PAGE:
From the foyer, a wide gallery leads to the public rooms. The peaceful mural paper continues through to the entrance of the living room. Rift and quartered white oak floors laid in attractive traditional designs cover the floors throughout the apartment. With no immediate neighbors to cause concern for privacy, the large windows remain uncovered to create an even greater feeling of vast open space and to foster a sense of a connection with the world outside.
Leifer decided to give the traditional library/study a twist and made it the most color vivid room in the home. An antique brown leather chesterfield sofa groups with velvet wing-back armchairs and a glass-topped industrial-style coffee table. The velvet that upholsters the chairs also forms the draperies framing the windows and pillows on the sofa. The attractive lighting fixture is the perfect summation for this room’s transitional interior design. A side door gives access to the kitchen.
Unfortunately, I don’t have a photo of the light-filled kitchen with it’s furniture-grade cabinetry, marble counter-tops, and designer appliances. But I do have the informal eat-in breakfast area. A pair of double-doors open to the formal dining area to make serving and casual entertaining equally easy. For the breakfast area, a pair of classic button-tufted armchairs upholstered in cerulean velvet pair with a simple round table.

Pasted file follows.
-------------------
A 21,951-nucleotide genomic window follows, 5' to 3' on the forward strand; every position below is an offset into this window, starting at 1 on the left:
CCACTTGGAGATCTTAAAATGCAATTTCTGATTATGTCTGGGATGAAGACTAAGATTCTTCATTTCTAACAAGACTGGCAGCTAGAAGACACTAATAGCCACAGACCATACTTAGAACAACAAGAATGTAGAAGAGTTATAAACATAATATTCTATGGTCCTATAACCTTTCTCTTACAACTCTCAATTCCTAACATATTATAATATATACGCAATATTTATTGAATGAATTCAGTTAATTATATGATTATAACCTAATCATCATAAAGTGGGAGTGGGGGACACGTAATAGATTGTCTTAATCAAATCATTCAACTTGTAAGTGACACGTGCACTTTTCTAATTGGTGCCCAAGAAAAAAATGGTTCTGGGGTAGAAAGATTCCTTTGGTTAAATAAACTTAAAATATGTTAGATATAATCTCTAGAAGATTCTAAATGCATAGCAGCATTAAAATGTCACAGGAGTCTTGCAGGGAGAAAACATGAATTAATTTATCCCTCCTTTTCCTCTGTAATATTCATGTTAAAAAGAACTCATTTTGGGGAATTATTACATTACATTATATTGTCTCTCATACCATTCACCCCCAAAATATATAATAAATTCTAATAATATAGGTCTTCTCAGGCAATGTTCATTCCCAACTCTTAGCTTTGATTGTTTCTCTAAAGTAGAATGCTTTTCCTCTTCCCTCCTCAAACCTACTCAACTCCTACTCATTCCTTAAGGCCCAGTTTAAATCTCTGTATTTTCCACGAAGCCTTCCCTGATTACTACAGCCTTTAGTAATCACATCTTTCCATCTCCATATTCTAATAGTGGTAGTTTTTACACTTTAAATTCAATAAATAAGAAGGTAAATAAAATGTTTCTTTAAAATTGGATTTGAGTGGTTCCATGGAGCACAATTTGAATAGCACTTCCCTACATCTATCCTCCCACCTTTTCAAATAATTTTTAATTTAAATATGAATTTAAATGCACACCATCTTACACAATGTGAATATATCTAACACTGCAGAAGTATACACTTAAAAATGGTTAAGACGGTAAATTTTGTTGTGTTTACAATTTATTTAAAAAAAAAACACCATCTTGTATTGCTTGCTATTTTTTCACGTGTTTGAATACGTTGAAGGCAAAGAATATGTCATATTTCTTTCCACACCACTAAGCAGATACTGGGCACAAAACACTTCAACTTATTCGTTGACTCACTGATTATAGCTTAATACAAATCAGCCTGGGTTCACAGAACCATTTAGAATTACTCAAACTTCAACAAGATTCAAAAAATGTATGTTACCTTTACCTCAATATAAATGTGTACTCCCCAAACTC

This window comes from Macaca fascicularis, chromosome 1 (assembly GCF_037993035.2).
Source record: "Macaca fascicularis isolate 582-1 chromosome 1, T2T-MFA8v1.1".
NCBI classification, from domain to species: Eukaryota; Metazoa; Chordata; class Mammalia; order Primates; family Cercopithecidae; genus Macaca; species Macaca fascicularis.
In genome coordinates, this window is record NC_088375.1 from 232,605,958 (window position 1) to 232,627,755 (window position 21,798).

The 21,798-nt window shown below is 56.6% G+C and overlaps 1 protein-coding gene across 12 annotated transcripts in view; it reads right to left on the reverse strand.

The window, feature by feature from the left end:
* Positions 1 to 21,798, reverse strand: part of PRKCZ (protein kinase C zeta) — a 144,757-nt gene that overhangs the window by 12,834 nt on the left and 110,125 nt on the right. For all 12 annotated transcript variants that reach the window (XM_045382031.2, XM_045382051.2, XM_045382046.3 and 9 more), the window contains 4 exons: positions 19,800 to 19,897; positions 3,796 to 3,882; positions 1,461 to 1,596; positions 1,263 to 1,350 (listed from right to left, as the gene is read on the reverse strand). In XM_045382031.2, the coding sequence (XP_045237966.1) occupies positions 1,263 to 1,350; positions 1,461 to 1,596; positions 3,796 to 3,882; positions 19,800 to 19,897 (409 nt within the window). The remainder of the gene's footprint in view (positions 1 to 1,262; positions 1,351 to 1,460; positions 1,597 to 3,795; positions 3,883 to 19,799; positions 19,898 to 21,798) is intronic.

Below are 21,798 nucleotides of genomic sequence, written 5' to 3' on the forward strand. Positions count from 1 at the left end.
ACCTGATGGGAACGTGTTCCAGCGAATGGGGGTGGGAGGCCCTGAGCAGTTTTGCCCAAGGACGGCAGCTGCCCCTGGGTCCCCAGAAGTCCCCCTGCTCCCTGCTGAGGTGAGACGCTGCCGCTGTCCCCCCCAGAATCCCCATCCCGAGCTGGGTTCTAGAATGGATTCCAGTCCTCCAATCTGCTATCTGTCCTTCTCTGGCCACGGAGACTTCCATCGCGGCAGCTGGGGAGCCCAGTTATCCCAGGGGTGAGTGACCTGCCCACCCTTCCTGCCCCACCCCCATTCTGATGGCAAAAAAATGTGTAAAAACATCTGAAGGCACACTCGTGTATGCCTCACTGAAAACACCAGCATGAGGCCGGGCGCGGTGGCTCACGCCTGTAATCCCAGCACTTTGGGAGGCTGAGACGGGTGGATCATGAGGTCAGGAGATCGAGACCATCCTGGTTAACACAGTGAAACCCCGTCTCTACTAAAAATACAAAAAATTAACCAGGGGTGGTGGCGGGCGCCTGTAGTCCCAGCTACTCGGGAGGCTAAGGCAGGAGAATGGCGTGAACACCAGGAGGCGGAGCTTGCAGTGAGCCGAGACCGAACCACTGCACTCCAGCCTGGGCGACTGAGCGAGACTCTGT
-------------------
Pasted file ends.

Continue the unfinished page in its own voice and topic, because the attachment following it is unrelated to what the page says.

Here, the designer transformed one of the home’s four bedrooms into a very nice double office which I love for it inspires me. An earthy color palette creates a warm and comfortable atmosphere. Neoclassical style desks pair with attractive little upholstered scroll-back chairs. The tailored draperies and contemporary style tufted chaise balance the more traditional pieces and give the room a greater air of sophistication. The alabaster lamp and bust complete the Neoclassical styling.
The powder room features a black Onyx sink, backsplash, and floors. The walls are finished with a custom silver gold wash. Be sure to check out my post: 18 Statement-Making Powder Rooms, for tips on how to fully optimize yours to make a great impression.